|Methodology||The data for this study comes from a cross-sectional study carried out at the Chris Hani Baragwanath Hospital, Soweto, in the outskirts of Johannesburg, South Africa, during March to September 2008. The study was performed at two clinics, one, a Non-Governmental Organisation (NGO) clinic and another a public health clinic. Patients were recruited through posters. An English interview questionnaire was developed and translated into Sesotho and isiZulu. The questionnaire was first piloted and then edited. The final version included 59 questions (210 items). Some questions asked for basic demographic information whilst other questions focused on specific areas of HIV care such as: failure to attend clinic appointments, reminders for attending appointments, ART adherence over the last weekend and reminders for taking medication. Information was collected on demographic characteristics, reminders used for attending clinic appointments, failing to attend appointments, reminders for taking medication and failing to take medication. Firstly, basic descriptive analysis was performed to characterise the study population and obtain frequencies for i) ARs and ii) MRs. Secondly, logistic regression analysis was performed to identify the relationship between a number of variables and the use of ARs and MRs.|
|Results||With regards to ARs: the majority of patients reported using a clinic register card with the appointment date written on it (N=543; 61.5%). Other popular reminder tools were diary/appointment book (N=192; 21.7%) and memory (N=183; 20.7%). A relatively small percentage reported using a mobile phone (N=93; 10.5%) and a similar percentage said they used a close friend/relative (N=86; 9.7%). Few patients reported using a partner (N=36; 4.1%), friend at work (N=2; 0.2%) or other reminder device (N=14; 1.6%). Patient groups significantly associated with being less likely to use mobile phones, as clinic ARs, in the final model were: a) patients 45 years or older (P=0.001), b) women (P=0.015) and c) patients with only primary or no schooling level. (P=0.034).With regards to MRs: the most popular reminder tool was the mobile phone (N=431; 48.8%). A similar percentage of patients reported relying on their memory (N=429; 48.6%). Approximately one fifth of patients used a close friend/relative (N=173; 19.6%) or other reminder device (N=176; 19.9%). A relatively small number of participants used their partner to remember to take medication (N=68; 7.7%). Less than one percent of patients reported using a pill box (N=7; 0.8%), a diary/appointment book (N=5; 0.6%) or a friend at work (N=6; 0.7%).|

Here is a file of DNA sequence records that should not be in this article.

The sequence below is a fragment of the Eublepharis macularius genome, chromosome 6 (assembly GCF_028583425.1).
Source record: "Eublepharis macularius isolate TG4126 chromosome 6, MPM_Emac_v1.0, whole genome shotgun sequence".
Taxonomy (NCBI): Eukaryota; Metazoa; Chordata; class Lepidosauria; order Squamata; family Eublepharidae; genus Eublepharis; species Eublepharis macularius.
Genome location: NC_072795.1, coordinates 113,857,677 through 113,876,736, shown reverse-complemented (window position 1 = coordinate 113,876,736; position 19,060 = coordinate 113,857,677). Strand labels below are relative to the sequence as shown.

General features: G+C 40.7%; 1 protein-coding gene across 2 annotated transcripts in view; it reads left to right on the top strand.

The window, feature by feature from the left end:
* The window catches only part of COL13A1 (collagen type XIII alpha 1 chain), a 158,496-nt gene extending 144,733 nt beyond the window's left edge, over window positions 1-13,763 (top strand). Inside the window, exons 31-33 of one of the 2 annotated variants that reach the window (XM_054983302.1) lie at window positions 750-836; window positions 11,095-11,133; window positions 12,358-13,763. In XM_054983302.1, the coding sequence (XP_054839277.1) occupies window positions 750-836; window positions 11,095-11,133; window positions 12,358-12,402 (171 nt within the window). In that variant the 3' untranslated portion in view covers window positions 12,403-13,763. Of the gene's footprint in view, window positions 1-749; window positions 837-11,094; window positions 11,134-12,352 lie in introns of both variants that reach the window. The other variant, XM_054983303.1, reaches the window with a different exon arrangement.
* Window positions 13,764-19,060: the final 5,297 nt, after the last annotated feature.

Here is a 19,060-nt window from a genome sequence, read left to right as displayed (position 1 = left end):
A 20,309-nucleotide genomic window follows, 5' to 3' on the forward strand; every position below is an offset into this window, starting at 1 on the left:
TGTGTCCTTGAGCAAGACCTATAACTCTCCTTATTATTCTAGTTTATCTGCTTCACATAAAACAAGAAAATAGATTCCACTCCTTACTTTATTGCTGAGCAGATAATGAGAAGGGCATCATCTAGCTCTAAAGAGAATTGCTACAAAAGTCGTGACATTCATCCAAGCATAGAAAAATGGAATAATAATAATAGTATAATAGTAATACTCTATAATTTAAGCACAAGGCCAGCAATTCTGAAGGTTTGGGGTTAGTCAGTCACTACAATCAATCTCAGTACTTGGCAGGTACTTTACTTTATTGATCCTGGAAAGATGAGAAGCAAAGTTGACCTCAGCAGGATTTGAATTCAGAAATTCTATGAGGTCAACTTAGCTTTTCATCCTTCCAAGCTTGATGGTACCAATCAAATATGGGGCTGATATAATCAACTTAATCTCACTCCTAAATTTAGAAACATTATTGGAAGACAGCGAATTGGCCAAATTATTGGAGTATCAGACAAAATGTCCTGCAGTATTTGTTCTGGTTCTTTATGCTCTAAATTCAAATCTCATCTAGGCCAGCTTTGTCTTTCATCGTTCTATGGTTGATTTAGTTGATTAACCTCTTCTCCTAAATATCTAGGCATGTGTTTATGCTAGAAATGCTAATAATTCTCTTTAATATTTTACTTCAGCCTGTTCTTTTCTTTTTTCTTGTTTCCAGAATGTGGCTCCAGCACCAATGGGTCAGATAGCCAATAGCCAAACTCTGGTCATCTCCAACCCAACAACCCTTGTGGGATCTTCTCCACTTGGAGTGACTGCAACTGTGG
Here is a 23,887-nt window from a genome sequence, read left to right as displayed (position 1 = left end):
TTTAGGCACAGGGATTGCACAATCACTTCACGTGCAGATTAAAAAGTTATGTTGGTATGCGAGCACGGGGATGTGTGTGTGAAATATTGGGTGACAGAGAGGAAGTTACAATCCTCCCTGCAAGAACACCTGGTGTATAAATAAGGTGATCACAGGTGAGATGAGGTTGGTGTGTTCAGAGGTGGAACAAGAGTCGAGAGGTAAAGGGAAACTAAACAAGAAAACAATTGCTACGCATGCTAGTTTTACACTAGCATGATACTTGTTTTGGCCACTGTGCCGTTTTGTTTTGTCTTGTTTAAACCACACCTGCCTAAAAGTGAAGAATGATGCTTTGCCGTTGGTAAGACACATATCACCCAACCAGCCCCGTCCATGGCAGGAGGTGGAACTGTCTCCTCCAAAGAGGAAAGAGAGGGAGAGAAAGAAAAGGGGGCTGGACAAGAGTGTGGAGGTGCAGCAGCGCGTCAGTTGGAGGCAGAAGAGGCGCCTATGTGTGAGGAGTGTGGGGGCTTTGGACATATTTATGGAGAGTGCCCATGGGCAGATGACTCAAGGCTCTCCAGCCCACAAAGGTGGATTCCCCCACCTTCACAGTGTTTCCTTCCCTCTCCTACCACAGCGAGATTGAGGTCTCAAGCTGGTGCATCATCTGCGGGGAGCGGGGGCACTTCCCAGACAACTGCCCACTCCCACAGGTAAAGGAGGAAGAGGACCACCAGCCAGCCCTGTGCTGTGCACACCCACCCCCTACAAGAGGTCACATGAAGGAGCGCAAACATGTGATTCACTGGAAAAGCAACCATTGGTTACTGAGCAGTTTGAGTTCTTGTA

|Conclusion||Our study found that people infected with HIV in Soweto, South Africa use a variety of reminder tools in HIV care and that specific demographic groups (those of older age, women, with lower educational attainment and lower income) were less likely to use mobile phones as reminders in HIV care.With the results from this study we highlighted a number of further questions and provided various study suggestions. As per the World Health Organizations (WHO) report on Mobile Health (mHealth) these can be combined into a number of recommendations for the advancement of mHealth in South Africa.1) We suggest exploring further and gaining knowledge on why HIV patients don’t use mobile phones in Soweto, South Africa and then second to investigate additional patient variables associated with using/not using mobile phones.2) Given the high penetration of mobile phones within South Africa and the finding that almost 50% of patients in our study used mobile phones as reminder tools for taking medication, there is a strong argument for making mHealth a bigger priority within South Africa.3) There is still much to be researched but the most conclusive evidence will come from larger scale studies that incorporate a larger sample of the general population and which focus on cost-effectiveness analysis.
4) By combining evidence-based knowledge regarding the clinical and cost-effectiveness of mHealth in HIV care together with prioritising mHealth on the South African health agenda we hope and anticipate that policy makers will have enough to formally prioritise mHealth on the national health agenda and specifically develop mHealth focussed policy.